• The confidence score precisely defines the significance of a correlation rule.
        • Correlation rules , discovered by our algorithm, can be used either during runtime to group related artifacts together, such as events belonging to a process instance or to create a graph of relationships that enables querying and walking the paths of relationships.
  • 5. Agenda
    • Motivation
    • Big Picture and Context
    • Related Work
    • Algorithm (with Examples)
      • Data Pre-Processing
      • Statistics Calculation
      • Determining Correlation Candidates
    • Screenshots of prototype application
    • Conclusion & Future Work
  • 6. Big Picture and Context
  • 7. Agenda
    • Motivation
    • Big Picture and Context
    • Related Work
    • Algorithm (with Examples)
      • Data Pre-Processing
      • Statistics Calculation
      • Determining Correlation Candidates
    • Screenshots of prototype application
    • Conclusion & Future Work
  • 8. Related Work
    • Motahari Nezhad et. al. (HP)
      • Their approach takes mainly instance based measures into account to determine the “interestingness” of correlation pairs (and groups of pairs).
      • That means that they first prune the large space of potential correlation pairs based on some techniques similar to DePauw and then correlate the data with this large set of correlation rules to generate various correlated instances. Then they apply certain statistics on the instances to determine if the correlation rules make sense.
    • DePauw et al (IBM)
      • The work by DePauw et al has at its core a certain similarity to our algorithm. For instance, we also take the notion of Indexable and Mappable Paths into account, but with the major purpose to reduce the problem space of candidate-pair permutations that need to be checked against each other for potential correlations. In our algorithm this step is optional and instead every attribute of a type is attempted to be matched against another attribute of a type .
      • In addition our correlation algorithm takes several attribute-based statistics into account to improve the precision of the correlation candidate detection and also calculates a confidence score based on those statistics.
    • CORDS (IBM) is a tool making use of statistical methods to discover correlations and soft functionalities between database columns to produce a dependency graph to improve the performance of query optimizers
      • In the database world there is detailed knowledge about the data available which is defined either in the schema or in metadata. . This means that there are defined relations and attributes whereas their type (e.g. integer , string, timestamp , …) is known.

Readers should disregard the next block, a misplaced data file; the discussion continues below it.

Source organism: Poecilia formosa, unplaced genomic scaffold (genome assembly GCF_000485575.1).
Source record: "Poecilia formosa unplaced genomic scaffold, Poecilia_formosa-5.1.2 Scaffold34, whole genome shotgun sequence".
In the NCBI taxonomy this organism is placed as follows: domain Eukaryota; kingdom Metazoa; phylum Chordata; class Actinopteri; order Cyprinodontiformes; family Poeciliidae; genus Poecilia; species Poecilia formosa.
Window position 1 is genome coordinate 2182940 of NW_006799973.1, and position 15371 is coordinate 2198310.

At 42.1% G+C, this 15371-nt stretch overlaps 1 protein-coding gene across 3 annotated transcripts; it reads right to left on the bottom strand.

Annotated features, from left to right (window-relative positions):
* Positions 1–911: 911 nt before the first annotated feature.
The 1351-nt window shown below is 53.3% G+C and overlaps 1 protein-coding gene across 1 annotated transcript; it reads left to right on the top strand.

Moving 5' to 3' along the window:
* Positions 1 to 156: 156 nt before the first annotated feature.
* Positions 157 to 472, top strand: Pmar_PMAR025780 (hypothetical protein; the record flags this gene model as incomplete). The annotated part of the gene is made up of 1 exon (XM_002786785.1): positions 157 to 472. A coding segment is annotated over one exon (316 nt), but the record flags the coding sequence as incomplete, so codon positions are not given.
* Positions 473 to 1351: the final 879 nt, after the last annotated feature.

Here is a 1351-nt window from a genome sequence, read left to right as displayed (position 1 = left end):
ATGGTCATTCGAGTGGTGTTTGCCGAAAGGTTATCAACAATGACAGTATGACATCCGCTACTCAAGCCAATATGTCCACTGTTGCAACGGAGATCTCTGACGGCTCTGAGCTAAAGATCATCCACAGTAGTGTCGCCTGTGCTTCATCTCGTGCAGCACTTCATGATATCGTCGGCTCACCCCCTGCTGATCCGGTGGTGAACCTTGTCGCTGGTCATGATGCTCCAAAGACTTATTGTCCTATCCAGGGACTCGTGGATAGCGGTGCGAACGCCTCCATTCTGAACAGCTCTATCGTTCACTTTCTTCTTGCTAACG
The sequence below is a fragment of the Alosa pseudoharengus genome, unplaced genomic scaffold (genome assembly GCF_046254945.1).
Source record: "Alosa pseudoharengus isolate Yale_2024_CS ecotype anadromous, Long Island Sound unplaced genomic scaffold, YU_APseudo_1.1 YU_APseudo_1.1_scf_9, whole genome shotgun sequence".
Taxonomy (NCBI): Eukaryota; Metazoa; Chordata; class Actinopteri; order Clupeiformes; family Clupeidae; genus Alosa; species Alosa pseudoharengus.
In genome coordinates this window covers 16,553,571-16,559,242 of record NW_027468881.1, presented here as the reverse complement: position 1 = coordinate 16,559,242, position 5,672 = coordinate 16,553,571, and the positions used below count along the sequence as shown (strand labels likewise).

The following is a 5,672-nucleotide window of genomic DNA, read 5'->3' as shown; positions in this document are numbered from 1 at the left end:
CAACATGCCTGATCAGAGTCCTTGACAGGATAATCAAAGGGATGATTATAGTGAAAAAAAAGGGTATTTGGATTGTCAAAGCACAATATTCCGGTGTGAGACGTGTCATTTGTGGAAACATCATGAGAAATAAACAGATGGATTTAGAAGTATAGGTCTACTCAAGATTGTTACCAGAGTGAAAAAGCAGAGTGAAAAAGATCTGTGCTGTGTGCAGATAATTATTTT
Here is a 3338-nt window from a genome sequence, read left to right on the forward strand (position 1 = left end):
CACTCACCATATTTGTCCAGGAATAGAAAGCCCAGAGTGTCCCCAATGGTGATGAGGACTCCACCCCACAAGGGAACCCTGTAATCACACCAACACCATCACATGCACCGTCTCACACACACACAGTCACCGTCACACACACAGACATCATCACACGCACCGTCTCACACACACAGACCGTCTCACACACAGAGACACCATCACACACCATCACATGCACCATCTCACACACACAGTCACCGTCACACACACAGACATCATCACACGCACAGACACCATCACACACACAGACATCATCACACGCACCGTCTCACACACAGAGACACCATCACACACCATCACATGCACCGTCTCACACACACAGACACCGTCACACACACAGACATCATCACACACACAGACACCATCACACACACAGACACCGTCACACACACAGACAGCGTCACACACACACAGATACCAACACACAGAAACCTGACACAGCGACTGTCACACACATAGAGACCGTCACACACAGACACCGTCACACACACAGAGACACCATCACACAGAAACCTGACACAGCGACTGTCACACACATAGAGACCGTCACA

• A key difference of our algorithm, to other approaches, is that our it does not assume that artifacts are grouped together in a normalized schema and nor does it have any information on meta-data that describes an artifact's attribute.
  • 9. Agenda
    • Motivation
    • Big Picture and Context
    • Related Work
    • Algorithm (with Examples)
      • Data Pre-Processing
      • Statistics Calculation
      • Determining Correlation Candidates
    • Screenshots of prototype application
    • Conclusion & Future Work
  • 10. Overview
    • Our algorithm for correlation discovery is divided into three major steps:
    • Data Pre-Processing .
      • The first step of the correlation discovery process is to load and integrate the data into a data store (e.g. database, cloud storage, etc) that is then used to calculate statistics and determine correlation candidates.
    • Statistics Calculation.
      • After the data has been loaded and integrated into the internal representation, various statistics, mainly on attribute values, are calculated and stored into a fast accessible data structure.
    • Determining Correlation Candidates.
      • In the last step the correlation discovery algorithm determines correlation pairs with a certain confidence value based on the previously calculated statistics.
  • 11. Data Pre-Processing
    • Raw events are stored into a data storage
    • Attributes of events are extracted (method of extraction is not in scope of this idea)
    • Events have a type assigned (e.g. OrderReceived, ShipmentCreated, TransportStarted, …)
    Raw Event Event Attributes EventType     Common Alias Key Timestamp Type Raw         DateTime OrderId Product … 32123… 2011-01-01T09:35:52.50 OrderReceived <OrderReceived… 2011-01-01T09:35:52.50 166635 ProductA …         DateTime ShipmentId OrderId … 213131… 2011-01-01T09:40:54.50 Shipment Created <Shipment Created… 2011-01-01T09:31:52.50 253355 166635 …